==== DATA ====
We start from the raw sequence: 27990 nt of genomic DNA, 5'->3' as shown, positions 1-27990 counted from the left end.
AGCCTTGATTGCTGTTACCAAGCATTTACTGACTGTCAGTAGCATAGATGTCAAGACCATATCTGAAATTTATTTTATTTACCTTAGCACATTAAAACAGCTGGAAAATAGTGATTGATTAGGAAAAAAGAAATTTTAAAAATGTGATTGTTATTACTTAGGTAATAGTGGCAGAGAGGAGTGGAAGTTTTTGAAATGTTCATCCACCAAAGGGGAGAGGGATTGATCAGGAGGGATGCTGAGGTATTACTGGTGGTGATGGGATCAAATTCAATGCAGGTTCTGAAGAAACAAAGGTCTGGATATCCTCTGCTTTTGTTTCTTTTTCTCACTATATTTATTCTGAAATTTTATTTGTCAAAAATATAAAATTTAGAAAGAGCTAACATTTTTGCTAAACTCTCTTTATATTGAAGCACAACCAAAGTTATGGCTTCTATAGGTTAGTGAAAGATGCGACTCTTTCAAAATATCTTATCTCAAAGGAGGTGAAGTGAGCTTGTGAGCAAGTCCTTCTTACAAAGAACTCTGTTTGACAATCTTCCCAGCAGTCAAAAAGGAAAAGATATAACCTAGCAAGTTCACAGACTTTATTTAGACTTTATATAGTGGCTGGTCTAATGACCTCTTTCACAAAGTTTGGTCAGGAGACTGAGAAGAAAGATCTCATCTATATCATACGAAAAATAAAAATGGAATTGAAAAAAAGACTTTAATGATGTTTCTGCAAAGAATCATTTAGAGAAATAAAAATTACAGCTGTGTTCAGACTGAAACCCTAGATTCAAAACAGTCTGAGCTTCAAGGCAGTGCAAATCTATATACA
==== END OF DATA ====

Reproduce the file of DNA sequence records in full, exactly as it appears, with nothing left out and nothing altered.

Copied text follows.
We start from the raw sequence: 27990 nt of genomic DNA, 5'->3' as shown, positions 1-27990 counted from the left end.
AGCCTTGATTGCTGTTACCAAGCATTTACTGACTGTCAGTAGCATAGATGTCAAGACCATATCTGAAATTTATTTTATTTACCTTAGCACATTAAAACAGCTGGAAAATAGTGATTGATTAGGAAAAAAGAAATTTTAAAAATGTGATTGTTATTACTTAGGTAATAGTGGCAGAGAGGAGTGGAAGTTTTTGAAATGTTCATCCACCAAAGGGGAGAGGGATTGATCAGGAGGGATGCTGAGGTATTACTGGTGGTGATGGGATCAAATTCAATGCAGGTTCTGAAGAAACAAAGGTCTGGATATCCTCTGCTTTTGTTTCTTTTTCTCACTATATTTATTCTGAAATTTTATTTGTCAAAAATATAAAATTTAGAAAGAGCTAACATTTTTGCTAAACTCTCTTTATATTGAAGCACAACCAAAGTTATGGCTTCTATAGGTTAGTGAAAGATGCGACTCTTTCAAAATATCTTATCTCAAAGGAGGTGAAGTGAGCTTGTGAGCAAGTCCTTCTTACAAAGAACTCTGTTTGACAATCTTCCCAGCAGTCAAAAAGGAAAAGATATAACCTAGCAAGTTCACAGACTTTATTTAGACTTTATATAGTGGCTGGTCTAATGACCTCTTTCACAAAGTTTGGTCAGGAGACTGAGAAGAAAGATCTCATCTATATCATACGAAAAATAAAAATGGAATTGAAAAAAAGACTTTAATGATGTTTCTGCAAAGAATCATTTAGAGAAATAAAAATTACAGCTGTGTTCAGACTGAAACCCTAGATTCAAAACAGTCTGAGCTTCAAGGCAGTGCAAATCTATATACA